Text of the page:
Kill Bill

Thursday, September 29, 2005

TODAY, THE SENATE Judiciary Committee takes up the so-called Streamlined Procedures Act, a bill that radically scales back federal review of state convictions and death sentences. Calling what this bill does "streamlining" is a little like calling a scalping a haircut. A better name would have been the Eliminating Essential Legal Protections Act. What it does, in effect, is curtail the federal role in policing constitutional violations in state criminal justice systems using the venerable mechanism of habeas corpus. Judiciary Committee Chairman Arlen Specter (R-Pa.) has moderated some of the worst provisions, but this bill is beyond rehabilitation. If it passes, the chances that innocent people will be executed will go way up.

Even after Mr. Specter's efforts, the bill creates onerous procedural hurdles for convicts. It tries to speed up habeas corpus proceedings by making it easier for convicts to lose their right to appeal to federal courts. For example, if a convict fails to raise an argument in state court, federal courts will have no jurisdiction over the claim even if there was a good reason for the failure. If he filed a claim in federal court before going to state court, that claim would be thrown out and lost forever. Supposed exceptions for cases of actual innocence are so narrow as to be useless. And the bill would allow states to race petitions through the courts if they can convince the attorney general that they have an adequate system for providing lawyers in post-conviction proceedings.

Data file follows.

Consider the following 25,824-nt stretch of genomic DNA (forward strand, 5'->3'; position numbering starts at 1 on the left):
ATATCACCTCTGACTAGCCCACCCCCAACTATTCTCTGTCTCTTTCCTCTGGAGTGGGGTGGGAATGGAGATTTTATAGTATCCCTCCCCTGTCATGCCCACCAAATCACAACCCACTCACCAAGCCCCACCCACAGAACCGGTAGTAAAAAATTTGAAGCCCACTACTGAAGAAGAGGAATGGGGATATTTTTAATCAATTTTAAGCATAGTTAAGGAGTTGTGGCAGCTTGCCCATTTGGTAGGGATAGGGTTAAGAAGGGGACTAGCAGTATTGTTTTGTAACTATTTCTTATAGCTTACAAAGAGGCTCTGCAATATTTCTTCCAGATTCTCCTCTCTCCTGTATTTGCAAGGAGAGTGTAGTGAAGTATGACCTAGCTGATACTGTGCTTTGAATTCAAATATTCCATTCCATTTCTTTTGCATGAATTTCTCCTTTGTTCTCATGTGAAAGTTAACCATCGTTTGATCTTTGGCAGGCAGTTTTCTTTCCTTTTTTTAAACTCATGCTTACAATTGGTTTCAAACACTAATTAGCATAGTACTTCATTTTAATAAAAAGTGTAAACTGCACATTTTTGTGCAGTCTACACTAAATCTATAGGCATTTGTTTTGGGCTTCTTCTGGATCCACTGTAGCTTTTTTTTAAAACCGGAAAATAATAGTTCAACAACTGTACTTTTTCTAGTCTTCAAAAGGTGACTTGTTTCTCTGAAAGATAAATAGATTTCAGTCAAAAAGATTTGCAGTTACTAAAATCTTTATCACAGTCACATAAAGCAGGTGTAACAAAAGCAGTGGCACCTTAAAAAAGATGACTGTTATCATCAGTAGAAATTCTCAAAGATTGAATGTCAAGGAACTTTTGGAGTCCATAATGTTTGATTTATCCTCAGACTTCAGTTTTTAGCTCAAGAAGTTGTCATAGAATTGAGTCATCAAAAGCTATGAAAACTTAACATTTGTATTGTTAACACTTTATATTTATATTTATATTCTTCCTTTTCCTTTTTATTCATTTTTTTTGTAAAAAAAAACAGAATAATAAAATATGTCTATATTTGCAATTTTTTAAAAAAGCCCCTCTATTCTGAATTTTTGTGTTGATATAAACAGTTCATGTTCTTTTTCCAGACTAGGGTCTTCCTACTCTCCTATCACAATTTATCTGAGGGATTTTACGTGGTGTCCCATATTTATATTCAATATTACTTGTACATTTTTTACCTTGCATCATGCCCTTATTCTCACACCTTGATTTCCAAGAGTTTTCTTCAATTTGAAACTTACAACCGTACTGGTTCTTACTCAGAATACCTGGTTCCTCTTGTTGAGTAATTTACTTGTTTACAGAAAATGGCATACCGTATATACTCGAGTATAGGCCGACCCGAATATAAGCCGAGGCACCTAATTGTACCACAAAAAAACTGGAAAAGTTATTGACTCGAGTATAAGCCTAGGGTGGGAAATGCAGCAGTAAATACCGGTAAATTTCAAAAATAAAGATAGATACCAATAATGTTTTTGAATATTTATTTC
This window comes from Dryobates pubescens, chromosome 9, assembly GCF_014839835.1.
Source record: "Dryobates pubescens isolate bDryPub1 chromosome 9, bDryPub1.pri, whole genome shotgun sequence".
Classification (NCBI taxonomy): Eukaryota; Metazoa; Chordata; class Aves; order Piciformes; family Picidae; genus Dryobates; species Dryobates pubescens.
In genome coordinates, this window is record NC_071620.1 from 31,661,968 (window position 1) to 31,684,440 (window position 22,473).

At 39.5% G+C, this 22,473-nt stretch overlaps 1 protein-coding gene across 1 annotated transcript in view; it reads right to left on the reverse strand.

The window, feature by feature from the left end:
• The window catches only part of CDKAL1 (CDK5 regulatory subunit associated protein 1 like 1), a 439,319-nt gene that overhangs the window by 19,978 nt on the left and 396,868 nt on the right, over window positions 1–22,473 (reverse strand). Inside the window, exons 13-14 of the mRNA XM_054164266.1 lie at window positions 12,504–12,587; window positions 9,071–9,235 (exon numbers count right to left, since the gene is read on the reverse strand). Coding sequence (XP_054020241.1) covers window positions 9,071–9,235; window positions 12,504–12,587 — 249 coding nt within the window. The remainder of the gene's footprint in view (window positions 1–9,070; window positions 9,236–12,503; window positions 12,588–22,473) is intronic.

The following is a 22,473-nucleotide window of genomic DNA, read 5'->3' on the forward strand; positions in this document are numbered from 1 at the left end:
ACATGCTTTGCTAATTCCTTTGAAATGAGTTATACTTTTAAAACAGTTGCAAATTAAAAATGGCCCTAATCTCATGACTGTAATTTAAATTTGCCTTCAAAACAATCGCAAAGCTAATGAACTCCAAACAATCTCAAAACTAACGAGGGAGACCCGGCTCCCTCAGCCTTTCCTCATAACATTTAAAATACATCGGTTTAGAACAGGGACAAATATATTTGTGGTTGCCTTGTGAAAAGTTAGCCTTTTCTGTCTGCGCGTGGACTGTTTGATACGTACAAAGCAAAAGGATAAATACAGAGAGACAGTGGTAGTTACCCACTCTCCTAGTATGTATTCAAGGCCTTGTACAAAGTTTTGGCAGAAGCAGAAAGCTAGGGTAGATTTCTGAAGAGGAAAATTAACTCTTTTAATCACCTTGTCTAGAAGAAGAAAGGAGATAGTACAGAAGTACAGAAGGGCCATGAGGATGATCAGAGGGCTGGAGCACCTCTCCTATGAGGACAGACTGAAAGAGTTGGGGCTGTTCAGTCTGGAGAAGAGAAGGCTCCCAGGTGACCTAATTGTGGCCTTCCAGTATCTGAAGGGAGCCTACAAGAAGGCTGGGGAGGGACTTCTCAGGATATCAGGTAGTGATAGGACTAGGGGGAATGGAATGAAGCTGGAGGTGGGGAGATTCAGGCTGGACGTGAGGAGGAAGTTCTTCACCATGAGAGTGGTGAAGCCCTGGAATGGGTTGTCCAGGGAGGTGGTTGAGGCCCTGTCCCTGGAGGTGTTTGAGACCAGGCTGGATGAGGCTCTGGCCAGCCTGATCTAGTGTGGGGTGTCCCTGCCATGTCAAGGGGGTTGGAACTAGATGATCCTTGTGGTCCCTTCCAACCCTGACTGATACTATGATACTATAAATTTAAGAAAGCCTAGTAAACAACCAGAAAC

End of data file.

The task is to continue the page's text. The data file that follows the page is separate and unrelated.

Why the radical change? We see no reason. Nor does the Judicial Conference, the administrative arm of the federal judiciary. Like a national organization of state-court chief jus-

tices, which came out against the bill this summer, the Judicial Conference made clear that it "does not believe" in "the need for a comprehensive overhaul of federal habeas jurisprudence." Indeed, if anything, federal rules are too strict. Around the country, concerns about potentially irreversible miscarriages of justice have led state legislatures to take a hard look at their death penalty systems. Congress itself passed important legislation not too long ago to encourage states to improve the quality of lawyers they provide capital defendants. This bill would more than undo that progress.

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